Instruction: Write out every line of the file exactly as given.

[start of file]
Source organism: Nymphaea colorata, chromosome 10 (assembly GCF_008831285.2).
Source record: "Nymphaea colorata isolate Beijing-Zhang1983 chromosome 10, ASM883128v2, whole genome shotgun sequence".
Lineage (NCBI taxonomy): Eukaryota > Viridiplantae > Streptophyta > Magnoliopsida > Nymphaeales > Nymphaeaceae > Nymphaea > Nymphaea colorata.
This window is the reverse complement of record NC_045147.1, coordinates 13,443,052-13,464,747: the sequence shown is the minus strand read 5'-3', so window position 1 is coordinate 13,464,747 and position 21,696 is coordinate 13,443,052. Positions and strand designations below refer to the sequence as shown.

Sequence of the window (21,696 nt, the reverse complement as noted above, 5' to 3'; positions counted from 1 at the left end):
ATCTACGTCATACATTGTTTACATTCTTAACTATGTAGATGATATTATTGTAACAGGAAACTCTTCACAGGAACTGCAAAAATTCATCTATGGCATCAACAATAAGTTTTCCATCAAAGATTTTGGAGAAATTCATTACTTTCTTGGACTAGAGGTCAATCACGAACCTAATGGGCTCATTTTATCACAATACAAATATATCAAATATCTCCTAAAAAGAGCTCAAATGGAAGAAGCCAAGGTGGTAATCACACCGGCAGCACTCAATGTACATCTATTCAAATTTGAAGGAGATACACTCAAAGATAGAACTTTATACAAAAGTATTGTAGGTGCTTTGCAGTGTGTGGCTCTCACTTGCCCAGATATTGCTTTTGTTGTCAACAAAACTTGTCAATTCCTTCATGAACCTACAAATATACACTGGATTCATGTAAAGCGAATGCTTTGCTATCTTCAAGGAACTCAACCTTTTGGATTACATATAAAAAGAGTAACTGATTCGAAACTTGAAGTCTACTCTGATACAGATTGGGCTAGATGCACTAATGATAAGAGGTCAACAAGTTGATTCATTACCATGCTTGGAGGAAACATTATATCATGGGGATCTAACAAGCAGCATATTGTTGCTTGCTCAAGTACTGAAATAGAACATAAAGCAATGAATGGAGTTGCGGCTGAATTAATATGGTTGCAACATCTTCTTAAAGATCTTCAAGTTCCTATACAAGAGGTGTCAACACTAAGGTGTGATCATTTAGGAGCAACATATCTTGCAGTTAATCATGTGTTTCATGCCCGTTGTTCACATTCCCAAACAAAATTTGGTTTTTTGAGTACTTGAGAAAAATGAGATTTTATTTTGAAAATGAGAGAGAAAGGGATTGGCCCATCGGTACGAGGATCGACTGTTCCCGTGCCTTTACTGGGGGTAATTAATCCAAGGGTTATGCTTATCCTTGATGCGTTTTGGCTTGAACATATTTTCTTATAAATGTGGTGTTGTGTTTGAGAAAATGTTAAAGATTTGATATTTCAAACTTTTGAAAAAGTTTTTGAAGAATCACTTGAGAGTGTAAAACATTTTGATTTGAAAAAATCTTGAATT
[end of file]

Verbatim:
Source organism: Nymphaea colorata, chromosome 10 (assembly GCF_008831285.2).
Source record: "Nymphaea colorata isolate Beijing-Zhang1983 chromosome 10, ASM883128v2, whole genome shotgun sequence".
Lineage (NCBI taxonomy): Eukaryota > Viridiplantae > Streptophyta > Magnoliopsida > Nymphaeales > Nymphaeaceae > Nymphaea > Nymphaea colorata.
This window is the reverse complement of record NC_045147.1, coordinates 13,443,052-13,464,747: the sequence shown is the minus strand read 5'-3', so window position 1 is coordinate 13,464,747 and position 21,696 is coordinate 13,443,052. Positions and strand designations below refer to the sequence as shown.

Sequence of the window (21,696 nt, the reverse complement as noted above, 5' to 3'; positions counted from 1 at the left end):
ATCTACGTCATACATTGTTTACATTCTTAACTATGTAGATGATATTATTGTAACAGGAAACTCTTCACAGGAACTGCAAAAATTCATCTATGGCATCAACAATAAGTTTTCCATCAAAGATTTTGGAGAAATTCATTACTTTCTTGGACTAGAGGTCAATCACGAACCTAATGGGCTCATTTTATCACAATACAAATATATCAAATATCTCCTAAAAAGAGCTCAAATGGAAGAAGCCAAGGTGGTAATCACACCGGCAGCACTCAATGTACATCTATTCAAATTTGAAGGAGATACACTCAAAGATAGAACTTTATACAAAAGTATTGTAGGTGCTTTGCAGTGTGTGGCTCTCACTTGCCCAGATATTGCTTTTGTTGTCAACAAAACTTGTCAATTCCTTCATGAACCTACAAATATACACTGGATTCATGTAAAGCGAATGCTTTGCTATCTTCAAGGAACTCAACCTTTTGGATTACATATAAAAAGAGTAACTGATTCGAAACTTGAAGTCTACTCTGATACAGATTGGGCTAGATGCACTAATGATAAGAGGTCAACAAGTTGATTCATTACCATGCTTGGAGGAAACATTATATCATGGGGATCTAACAAGCAGCATATTGTTGCTTGCTCAAGTACTGAAATAGAACATAAAGCAATGAATGGAGTTGCGGCTGAATTAATATGGTTGCAACATCTTCTTAAAGATCTTCAAGTTCCTATACAAGAGGTGTCAACACTAAGGTGTGATCATTTAGGAGCAACATATCTTGCAGTTAATCATGTGTTTCATGCCCGTTGTTCACATTCCCAAACAAAATTTGGTTTTTTGAGTACTTGAGAAAAATGAGATTTTATTTTGAAAATGAGAGAGAAAGGGATTGGCCCATCGGTACGAGGATCGACTGTTCCCGTGCCTTTACTGGGGGTAATTAATCCAAGGGTTATGCTTATCCTTGATGCGTTTTGGCTTGAACATATTTTCTTATAAATGTGGTGTTGTGTTTGAGAAAATGTTAAAGATTTGATATTTCAAACTTTTGAAAAAGTTTTTGAAGAATCACTTGAGAGTGTAAAACATTTTGATTTGAAAAAATCTTGAATT